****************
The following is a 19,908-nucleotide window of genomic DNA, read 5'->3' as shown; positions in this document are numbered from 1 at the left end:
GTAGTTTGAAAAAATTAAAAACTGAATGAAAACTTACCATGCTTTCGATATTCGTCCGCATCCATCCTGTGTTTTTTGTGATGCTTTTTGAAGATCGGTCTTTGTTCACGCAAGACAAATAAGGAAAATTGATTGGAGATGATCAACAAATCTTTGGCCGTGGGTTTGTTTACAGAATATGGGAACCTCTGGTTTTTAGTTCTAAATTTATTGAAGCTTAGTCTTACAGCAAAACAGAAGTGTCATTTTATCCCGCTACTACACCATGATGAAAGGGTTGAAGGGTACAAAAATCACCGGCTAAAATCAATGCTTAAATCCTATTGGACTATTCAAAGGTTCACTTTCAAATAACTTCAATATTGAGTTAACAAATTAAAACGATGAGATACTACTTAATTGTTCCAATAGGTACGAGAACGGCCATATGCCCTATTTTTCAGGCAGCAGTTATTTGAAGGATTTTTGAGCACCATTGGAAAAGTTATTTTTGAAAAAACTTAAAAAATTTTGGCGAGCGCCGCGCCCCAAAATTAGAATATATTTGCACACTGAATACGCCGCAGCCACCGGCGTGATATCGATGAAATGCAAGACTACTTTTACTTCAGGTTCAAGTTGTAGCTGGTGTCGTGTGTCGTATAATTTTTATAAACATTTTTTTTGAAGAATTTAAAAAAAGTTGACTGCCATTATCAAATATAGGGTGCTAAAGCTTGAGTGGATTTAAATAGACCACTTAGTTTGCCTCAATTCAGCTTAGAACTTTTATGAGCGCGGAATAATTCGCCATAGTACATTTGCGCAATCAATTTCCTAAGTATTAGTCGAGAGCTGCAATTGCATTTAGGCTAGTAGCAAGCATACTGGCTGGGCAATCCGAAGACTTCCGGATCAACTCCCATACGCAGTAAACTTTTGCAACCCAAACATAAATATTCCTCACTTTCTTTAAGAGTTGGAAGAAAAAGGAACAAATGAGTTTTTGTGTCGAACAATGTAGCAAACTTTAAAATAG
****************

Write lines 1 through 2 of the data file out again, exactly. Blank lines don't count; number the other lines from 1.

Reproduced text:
The following is a 19,908-nucleotide window of genomic DNA, read 5'->3' as shown; positions in this document are numbered from 1 at the left end:
GTAGTTTGAAAAAATTAAAAACTGAATGAAAACTTACCATGCTTTCGATATTCGTCCGCATCCATCCTGTGTTTTTTGTGATGCTTTTTGAAGATCGGTCTTTGTTCACGCAAGACAAATAAGGAAAATTGATTGGAGATGATCAACAAATCTTTGGCCGTGGGTTTGTTTACAGAATATGGGAACCTCTGGTTTTTAGTTCTAAATTTATTGAAGCTTAGTCTTACAGCAAAACAGAAGTGTCATTTTATCCCGCTACTACACCATGATGAAAGGGTTGAAGGGTACAAAAATCACCGGCTAAAATCAATGCTTAAATCCTATTGGACTATTCAAAGGTTCACTTTCAAATAACTTCAATATTGAGTTAACAAATTAAAACGATGAGATACTACTTAATTGTTCCAATAGGTACGAGAACGGCCATATGCCCTATTTTTCAGGCAGCAGTTATTTGAAGGATTTTTGAGCACCATTGGAAAAGTTATTTTTGAAAAAACTTAAAAAATTTTGGCGAGCGCCGCGCCCCAAAATTAGAATATATTTGCACACTGAATACGCCGCAGCCACCGGCGTGATATCGATGAAATGCAAGACTACTTTTACTTCAGGTTCAAGTTGTAGCTGGTGTCGTGTGTCGTATAATTTTTATAAACATTTTTTTTGAAGAATTTAAAAAAAGTTGACTGCCATTATCAAATATAGGGTGCTAAAGCTTGAGTGGATTTAAATAGACCACTTAGTTTGCCTCAATTCAGCTTAGAACTTTTATGAGCGCGGAATAATTCGCCATAGTACATTTGCGCAATCAATTTCCTAAGTATTAGTCGAGAGCTGCAATTGCATTTAGGCTAGTAGCAAGCATACTGGCTGGGCAATCCGAAGACTTCCGGATCAACTCCCATACGCAGTAAACTTTTGCAACCCAAACATAAATATTCCTCACTTTCTTTAAGAGTTGGAAGAAAAAGGAACAAATGAGTTTTTGTGTCGAACAATGTAGCAAACTTTAAAATAG